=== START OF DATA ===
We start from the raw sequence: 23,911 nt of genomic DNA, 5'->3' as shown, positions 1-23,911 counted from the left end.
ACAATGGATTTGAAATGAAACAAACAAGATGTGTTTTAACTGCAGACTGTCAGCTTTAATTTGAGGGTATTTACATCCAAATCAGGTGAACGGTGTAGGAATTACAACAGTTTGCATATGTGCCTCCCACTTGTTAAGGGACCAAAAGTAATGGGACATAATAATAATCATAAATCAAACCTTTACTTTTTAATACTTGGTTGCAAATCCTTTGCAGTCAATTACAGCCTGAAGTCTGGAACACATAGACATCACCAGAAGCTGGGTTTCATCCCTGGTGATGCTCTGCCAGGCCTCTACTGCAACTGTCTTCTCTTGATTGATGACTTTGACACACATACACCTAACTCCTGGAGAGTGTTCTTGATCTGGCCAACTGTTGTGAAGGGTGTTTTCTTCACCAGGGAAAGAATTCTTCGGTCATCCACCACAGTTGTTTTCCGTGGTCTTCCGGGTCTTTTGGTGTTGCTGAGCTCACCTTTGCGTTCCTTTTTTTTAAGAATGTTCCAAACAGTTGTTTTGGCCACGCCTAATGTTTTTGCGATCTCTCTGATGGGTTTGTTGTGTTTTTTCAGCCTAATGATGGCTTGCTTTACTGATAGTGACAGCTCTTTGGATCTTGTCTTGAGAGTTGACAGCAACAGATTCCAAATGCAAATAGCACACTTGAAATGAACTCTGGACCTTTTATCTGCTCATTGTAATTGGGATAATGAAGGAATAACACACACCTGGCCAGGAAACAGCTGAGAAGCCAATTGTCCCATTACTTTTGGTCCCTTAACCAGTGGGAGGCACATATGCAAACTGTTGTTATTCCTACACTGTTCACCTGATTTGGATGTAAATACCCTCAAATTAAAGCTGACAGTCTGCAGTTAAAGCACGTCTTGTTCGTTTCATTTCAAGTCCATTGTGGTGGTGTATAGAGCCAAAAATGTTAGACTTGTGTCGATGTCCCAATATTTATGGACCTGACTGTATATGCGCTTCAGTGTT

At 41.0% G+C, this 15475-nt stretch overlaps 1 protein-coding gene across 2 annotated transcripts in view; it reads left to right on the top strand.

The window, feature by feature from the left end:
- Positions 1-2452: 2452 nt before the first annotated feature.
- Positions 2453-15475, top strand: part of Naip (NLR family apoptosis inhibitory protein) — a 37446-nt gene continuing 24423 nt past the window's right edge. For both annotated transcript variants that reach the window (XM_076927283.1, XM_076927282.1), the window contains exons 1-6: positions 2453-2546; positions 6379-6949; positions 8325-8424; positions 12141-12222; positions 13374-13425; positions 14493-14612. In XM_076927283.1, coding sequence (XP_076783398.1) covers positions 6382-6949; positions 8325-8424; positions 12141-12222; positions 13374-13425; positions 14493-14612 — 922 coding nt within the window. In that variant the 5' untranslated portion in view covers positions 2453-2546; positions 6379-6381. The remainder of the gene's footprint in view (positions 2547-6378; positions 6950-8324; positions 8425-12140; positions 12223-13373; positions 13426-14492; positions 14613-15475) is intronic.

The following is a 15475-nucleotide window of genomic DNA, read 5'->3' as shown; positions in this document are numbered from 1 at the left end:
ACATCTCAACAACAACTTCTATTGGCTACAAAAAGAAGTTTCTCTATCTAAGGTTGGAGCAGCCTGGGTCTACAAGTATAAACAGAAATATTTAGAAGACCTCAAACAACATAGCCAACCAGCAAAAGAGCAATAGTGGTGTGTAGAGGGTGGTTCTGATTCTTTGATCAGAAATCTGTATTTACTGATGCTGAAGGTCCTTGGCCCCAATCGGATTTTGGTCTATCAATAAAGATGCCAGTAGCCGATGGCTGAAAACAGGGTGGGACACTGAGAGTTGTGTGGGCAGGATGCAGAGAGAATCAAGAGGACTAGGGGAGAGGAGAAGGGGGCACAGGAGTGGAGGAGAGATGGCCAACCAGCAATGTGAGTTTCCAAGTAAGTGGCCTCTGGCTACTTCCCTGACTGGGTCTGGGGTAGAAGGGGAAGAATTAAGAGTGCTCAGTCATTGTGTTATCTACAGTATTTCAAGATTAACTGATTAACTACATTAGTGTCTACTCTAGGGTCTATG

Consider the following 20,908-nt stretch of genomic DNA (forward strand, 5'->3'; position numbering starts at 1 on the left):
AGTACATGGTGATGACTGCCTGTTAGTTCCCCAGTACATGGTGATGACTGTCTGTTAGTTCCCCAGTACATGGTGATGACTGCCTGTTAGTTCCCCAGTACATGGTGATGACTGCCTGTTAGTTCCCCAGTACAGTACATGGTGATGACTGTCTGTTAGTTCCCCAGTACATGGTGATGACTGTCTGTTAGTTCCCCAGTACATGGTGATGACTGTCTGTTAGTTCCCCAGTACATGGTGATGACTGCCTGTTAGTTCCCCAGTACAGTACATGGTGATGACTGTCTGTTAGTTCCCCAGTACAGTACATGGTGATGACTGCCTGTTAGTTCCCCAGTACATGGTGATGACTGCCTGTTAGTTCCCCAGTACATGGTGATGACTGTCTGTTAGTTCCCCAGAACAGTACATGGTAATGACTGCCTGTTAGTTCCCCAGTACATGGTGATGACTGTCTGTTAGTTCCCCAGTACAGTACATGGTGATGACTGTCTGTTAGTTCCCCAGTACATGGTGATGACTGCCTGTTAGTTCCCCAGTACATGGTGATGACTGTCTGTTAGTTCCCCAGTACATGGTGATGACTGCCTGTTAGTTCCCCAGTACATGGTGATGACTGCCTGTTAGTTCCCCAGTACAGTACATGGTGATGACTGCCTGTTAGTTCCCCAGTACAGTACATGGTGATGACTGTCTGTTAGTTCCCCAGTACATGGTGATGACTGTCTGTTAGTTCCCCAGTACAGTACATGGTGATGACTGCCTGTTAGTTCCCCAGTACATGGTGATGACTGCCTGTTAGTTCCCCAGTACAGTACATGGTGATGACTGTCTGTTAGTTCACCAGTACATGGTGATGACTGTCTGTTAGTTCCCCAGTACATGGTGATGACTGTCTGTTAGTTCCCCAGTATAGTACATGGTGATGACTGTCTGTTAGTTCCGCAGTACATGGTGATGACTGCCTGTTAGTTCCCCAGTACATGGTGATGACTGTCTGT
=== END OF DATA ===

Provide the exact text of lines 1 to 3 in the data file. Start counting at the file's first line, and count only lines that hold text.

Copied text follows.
We start from the raw sequence: 23,911 nt of genomic DNA, 5'->3' as shown, positions 1-23,911 counted from the left end.
ACAATGGATTTGAAATGAAACAAACAAGATGTGTTTTAACTGCAGACTGTCAGCTTTAATTTGAGGGTATTTACATCCAAATCAGGTGAACGGTGTAGGAATTACAACAGTTTGCATATGTGCCTCCCACTTGTTAAGGGACCAAAAGTAATGGGACATAATAATAATCATAAATCAAACCTTTACTTTTTAATACTTGGTTGCAAATCCTTTGCAGTCAATTACAGCCTGAAGTCTGGAACACATAGACATCACCAGAAGCTGGGTTTCATCCCTGGTGATGCTCTGCCAGGCCTCTACTGCAACTGTCTTCTCTTGATTGATGACTTTGACACACATACACCTAACTCCTGGAGAGTGTTCTTGATCTGGCCAACTGTTGTGAAGGGTGTTTTCTTCACCAGGGAAAGAATTCTTCGGTCATCCACCACAGTTGTTTTCCGTGGTCTTCCGGGTCTTTTGGTGTTGCTGAGCTCACCTTTGCGTTCCTTTTTTTTAAGAATGTTCCAAACAGTTGTTTTGGCCACGCCTAATGTTTTTGCGATCTCTCTGATGGGTTTGTTGTGTTTTTTCAGCCTAATGATGGCTTGCTTTACTGATAGTGACAGCTCTTTGGATCTTGTCTTGAGAGTTGACAGCAACAGATTCCAAATGCAAATAGCACACTTGAAATGAACTCTGGACCTTTTATCTGCTCATTGTAATTGGGATAATGAAGGAATAACACACACCTGGCCAGGAAACAGCTGAGAAGCCAATTGTCCCATTACTTTTGGTCCCTTAACCAGTGGGAGGCACATATGCAAACTGTTGTTATTCCTACACTGTTCACCTGATTTGGATGTAAATACCCTCAAATTAAAGCTGACAGTCTGCAGTTAAAGCACGTCTTGTTCGTTTCATTTCAAGTCCATTGTGGTGGTGTATAGAGCCAAAAATGTTAGACTTGTGTCGATGTCCCAATATTTATGGACCTGACTGTATATGCGCTTCAGTGTT

At 41.0% G+C, this 15475-nt stretch overlaps 1 protein-coding gene across 2 annotated transcripts in view; it reads left to right on the top strand.